from Wiktionary, Creative Commons Attribution/Share-Alike License
- n. The ordinal form of the number thirty-two, describing a person or thing in position number 32 of a sequence.
- n. One of thirty-two equal parts of a whole.
from the GNU version of the Collaborative International Dictionary of English
- adj. Being one of thirty-two equal parts into which anything is divided.
from The Century Dictionary and Cyclopedia
- Second in order after the thirtieth.
from WordNet 3.0 Copyright 2006 by Princeton University. All rights reserved.
- adj. the ordinal number of thirty-two in counting order
- n. one part in thirty-two equal parts
Sorry, no etymologies found.
But in his own thirty-second spot released Saturday, Critz denies he was ever a supporter of health care reform.
One delight after another, 31 in all, with a thirty-second tucked into the author's introduction.
The Tea Party favorite suggested that she was under the impression the thirty-second spot was never supposed to run.
Released by the Coalition for Constitutional Values, a liberal advocacy group, the thirty-second spot is largely biographical, featuring still photos of Kagan paired with text graphics detailing major milestones and accomplishments in the high court hopeful's life.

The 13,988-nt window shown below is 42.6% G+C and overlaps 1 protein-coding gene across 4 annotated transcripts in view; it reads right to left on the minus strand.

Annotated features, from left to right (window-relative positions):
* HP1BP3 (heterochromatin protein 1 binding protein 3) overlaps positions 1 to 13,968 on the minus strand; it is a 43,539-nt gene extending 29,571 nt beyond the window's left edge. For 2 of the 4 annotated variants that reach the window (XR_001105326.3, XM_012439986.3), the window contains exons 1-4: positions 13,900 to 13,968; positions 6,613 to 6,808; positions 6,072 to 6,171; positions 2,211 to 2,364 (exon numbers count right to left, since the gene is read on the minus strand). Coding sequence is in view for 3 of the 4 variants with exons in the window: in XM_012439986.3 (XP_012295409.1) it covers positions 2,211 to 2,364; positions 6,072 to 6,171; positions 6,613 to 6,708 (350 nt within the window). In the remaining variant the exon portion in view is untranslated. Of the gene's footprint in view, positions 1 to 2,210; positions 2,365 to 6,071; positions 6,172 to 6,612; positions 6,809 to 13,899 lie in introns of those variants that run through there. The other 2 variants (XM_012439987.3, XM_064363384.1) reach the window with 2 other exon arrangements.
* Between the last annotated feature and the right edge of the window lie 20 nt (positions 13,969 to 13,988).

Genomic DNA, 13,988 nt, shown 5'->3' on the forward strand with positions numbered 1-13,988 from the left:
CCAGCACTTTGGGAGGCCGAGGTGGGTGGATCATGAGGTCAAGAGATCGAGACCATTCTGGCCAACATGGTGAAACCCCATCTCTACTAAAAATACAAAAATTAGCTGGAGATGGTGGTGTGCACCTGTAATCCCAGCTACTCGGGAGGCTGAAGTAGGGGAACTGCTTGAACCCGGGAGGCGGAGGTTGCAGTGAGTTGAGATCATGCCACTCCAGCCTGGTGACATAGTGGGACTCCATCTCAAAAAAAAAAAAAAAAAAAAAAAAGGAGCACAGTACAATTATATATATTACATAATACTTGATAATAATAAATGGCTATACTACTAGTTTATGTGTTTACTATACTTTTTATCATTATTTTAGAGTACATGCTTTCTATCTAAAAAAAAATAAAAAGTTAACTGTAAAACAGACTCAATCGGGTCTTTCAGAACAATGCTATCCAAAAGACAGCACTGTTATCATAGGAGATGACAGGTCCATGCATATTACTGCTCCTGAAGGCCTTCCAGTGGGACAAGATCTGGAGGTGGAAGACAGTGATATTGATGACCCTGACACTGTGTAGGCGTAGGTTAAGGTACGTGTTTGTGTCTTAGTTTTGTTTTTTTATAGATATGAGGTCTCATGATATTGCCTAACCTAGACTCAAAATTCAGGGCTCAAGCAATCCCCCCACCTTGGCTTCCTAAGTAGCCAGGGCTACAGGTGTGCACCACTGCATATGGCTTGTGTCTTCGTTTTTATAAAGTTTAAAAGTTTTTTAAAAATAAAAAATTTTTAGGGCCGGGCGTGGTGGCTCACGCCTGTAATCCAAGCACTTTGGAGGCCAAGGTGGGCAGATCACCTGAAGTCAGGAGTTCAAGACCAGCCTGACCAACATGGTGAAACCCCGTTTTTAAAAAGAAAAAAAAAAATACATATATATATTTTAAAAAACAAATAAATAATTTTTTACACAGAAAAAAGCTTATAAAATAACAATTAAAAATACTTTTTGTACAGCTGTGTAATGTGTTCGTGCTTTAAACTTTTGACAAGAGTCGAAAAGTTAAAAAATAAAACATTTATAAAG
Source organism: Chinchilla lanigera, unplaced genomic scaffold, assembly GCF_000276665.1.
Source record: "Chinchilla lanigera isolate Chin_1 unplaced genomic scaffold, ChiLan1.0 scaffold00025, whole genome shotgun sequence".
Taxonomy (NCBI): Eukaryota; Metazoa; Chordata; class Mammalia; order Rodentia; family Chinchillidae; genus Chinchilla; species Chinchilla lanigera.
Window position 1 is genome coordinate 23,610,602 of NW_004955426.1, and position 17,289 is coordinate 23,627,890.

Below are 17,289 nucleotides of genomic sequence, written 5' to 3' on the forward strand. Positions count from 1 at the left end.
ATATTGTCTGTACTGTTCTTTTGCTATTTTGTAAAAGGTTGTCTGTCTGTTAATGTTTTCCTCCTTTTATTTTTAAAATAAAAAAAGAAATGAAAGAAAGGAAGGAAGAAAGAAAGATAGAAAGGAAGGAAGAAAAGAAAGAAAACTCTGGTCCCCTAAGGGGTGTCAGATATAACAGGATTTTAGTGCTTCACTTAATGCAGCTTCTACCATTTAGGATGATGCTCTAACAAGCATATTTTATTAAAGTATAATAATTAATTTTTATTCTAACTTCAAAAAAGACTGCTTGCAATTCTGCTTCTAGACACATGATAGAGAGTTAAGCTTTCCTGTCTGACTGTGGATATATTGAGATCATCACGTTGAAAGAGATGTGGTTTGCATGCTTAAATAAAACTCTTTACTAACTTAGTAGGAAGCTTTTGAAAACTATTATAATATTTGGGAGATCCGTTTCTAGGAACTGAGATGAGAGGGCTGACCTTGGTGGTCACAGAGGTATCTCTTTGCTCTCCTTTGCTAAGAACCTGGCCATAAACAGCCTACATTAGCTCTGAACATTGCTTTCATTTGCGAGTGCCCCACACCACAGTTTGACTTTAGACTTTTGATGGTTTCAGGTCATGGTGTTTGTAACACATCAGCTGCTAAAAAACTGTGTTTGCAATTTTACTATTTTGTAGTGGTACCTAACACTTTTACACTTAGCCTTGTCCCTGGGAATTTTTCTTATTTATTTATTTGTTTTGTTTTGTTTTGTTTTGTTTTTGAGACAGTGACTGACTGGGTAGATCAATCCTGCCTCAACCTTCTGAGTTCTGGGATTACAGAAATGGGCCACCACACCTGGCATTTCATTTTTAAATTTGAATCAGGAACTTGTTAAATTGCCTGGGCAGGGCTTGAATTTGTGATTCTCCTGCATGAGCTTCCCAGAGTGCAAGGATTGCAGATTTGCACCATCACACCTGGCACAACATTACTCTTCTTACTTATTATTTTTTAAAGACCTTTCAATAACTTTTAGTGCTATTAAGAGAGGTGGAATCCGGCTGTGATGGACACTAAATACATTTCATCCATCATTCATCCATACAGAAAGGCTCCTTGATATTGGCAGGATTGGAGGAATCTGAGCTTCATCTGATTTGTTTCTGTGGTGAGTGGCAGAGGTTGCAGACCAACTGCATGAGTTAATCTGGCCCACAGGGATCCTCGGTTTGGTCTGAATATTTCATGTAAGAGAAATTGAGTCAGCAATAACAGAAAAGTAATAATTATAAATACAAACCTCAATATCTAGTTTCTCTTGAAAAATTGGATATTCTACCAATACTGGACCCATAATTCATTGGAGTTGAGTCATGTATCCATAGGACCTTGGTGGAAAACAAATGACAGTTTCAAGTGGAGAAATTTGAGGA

In a much less significant but even more drastic departure from original values, Google sponsored a thirty-second ad during the 2010 Super Bowl.
The thirty-second spot features a series of ticking clocks, before the voiceover begins: "To our millions of customers, who never stopped believing this day would come...thank you," it says, before flashing the Apple logo, the Verizon logo, and then, in Verizon red and Apple's custom font, the kicker--It Begins.
But if I come second or thirty-second to your bed, Cat, I shall consider myself lucky.
I thought the on nights where everything out of my mouth was gold or I picked up some bitchy model or got a thirty-second tonguedown were “nimbus nights.”
After the first two weeks, only a single ad in the entire barrage would be positive, a thirty-second spot during the Super Bowl broadcast featuring the president wishing good luck to both teams and their fans.
It especially stood out considering how Bones usually zips along (my girlfriend, the expert, noted that scenes usually shift at what feels like thirty-second intervals.)